By Mary M. Collins
President & CEO, Broadcast Cable Financial Management Association
Thanks to the editorial team at RBR/TVBR, we will be sharing news and insights from the members of Broadcast Cable Financial Management Association (BCFM) and its Broadcast cable Credit Association (BCCA) subsidiary the first Monday of each month.
We are very grateful for the chance to address our organization’s education mission through this opportunity, and we hope that you will find this information provides a great ROI – the essential effectiveness measurement tool for our members – for the time you invest in reading it.
Of course, return on investment is the evaluation criteria that all of us – including our audiences, advertisers and investors – use for measuring the value of the time and resources we devote to practically everything that we do. That’s why we thought that Arbitron’s “The Infinite Dial 2008: Radio’s Digital Platforms” was well worth a second look for our members; we think you’ll find its conclusions very valuable as well.
For example, the survey determined that 33 million people, roughly 13 percent of the U.S. population, tune into online radio services on a weekly basis. Moreover, online video usage is steadily growing. Some 46 million Americans currently access online video on a weekly basis. With this in mind, it pays for online radio services to also provide compelling video as part of their online content the study concludes.
When it comes to HD radio, we also need to apply some of the industry’s unequaled marketing expertise, expertise that Pilot Group’s Bob Pittman praised at the NAB Radio luncheon (see RBR story here) to developing and promoting our HD formats. According to the Arbitron study, the awareness of HD radio actually declined slightly in the last year. That’s more than just a disappointment; it’s a lost opportunity. The return on that investment is decreasing.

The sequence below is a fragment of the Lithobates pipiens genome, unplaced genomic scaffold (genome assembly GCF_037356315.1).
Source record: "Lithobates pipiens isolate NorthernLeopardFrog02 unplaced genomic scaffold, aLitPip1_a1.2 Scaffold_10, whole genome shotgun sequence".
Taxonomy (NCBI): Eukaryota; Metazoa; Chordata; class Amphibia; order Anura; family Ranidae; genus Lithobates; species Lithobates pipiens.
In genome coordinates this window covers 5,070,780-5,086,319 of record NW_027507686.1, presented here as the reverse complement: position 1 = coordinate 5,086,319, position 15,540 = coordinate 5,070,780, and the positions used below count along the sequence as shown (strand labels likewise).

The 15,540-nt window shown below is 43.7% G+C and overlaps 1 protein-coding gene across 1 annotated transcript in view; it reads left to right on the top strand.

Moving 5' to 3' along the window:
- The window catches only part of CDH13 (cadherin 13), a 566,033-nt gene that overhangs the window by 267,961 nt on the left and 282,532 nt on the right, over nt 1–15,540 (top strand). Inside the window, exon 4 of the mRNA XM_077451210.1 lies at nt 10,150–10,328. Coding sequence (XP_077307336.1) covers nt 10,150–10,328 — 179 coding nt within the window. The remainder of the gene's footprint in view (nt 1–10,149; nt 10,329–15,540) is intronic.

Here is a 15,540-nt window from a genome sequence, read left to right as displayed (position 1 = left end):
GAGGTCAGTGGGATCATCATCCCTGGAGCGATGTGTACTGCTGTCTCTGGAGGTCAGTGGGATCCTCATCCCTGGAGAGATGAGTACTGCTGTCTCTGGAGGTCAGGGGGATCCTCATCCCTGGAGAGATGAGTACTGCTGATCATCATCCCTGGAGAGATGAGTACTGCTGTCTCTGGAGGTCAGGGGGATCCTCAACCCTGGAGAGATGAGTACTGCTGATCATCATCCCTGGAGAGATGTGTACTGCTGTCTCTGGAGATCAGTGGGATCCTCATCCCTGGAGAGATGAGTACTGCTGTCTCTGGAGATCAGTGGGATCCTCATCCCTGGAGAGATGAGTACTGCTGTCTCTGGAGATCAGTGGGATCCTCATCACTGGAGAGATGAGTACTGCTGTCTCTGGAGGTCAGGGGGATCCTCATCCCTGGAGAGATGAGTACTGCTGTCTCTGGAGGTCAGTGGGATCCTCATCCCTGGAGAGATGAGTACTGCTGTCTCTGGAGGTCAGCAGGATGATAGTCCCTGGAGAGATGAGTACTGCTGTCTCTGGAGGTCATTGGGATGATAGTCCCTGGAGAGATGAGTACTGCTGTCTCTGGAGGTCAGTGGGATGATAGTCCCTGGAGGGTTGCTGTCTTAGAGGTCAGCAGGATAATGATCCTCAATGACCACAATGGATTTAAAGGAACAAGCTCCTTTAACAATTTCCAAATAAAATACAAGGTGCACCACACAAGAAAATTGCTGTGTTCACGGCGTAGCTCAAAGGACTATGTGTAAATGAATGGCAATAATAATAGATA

Can you picture the excitement that that the industry’s first broadcasters would have had about the potential of digital broadcasting? As they demonstrated, harnessing new technology to provide better solutions can create markets, businesses and an entire industry. But, with falling awareness, HD radio is an investment with declining value.
Whether it’s driving analog viewers to HD radio or to our online stations, the report reminds us that radio remains the leader among all media for learning about new music. The Internet may be gaining ground on that score, but it should be our sites that are the reason.
Radio not only has the ability to drive online traffic, it has the brand permission to drive the online music business. For example, the study showed that podcast users are now more likely to purchase music online than online radio users. With one in four Americans owning an MP3 player, there are compelling reasons for radio stations to have a podcasts/MP3 player strategy.
In addition, because one out of every four Americans in the 12+ demo has a personal social networking page — and because online radio users are more likely to have one than those that don’t — radio can take advantage of connections to sites like Facebook and MySpace for growing online market share and increasing multi-platform ad revenues.
The current May-June issue of our members-only magazine, The Financial Manager (TFM), includes an article entitled “The Radio Report.” In this “Data Deep Dive” piece TFM editor Janet Stilson outlines the Arbitron study’s findings and presents the trends graphically. If you are interested in learning more about this research, it’s available at www.arbitron.com. You can also contact the BCFM office ([email protected]) to ask how you can get a copy of the magazine.
BCFM and BCCA members will be sharing ideas on developing new businesses that capitalize on the market trends cited in this report and elsewhere when they meet at The Fairmont Hotel in Dallas for our Annual Conference, “Your World. Your Connection.” May 13-15. If you can’t join us, plan to look for a few of their success stories here in next month’s column.
Until then, here’s to deriving the ROI that can only come from turning market developments that threaten our businesses into opportunities for growing them.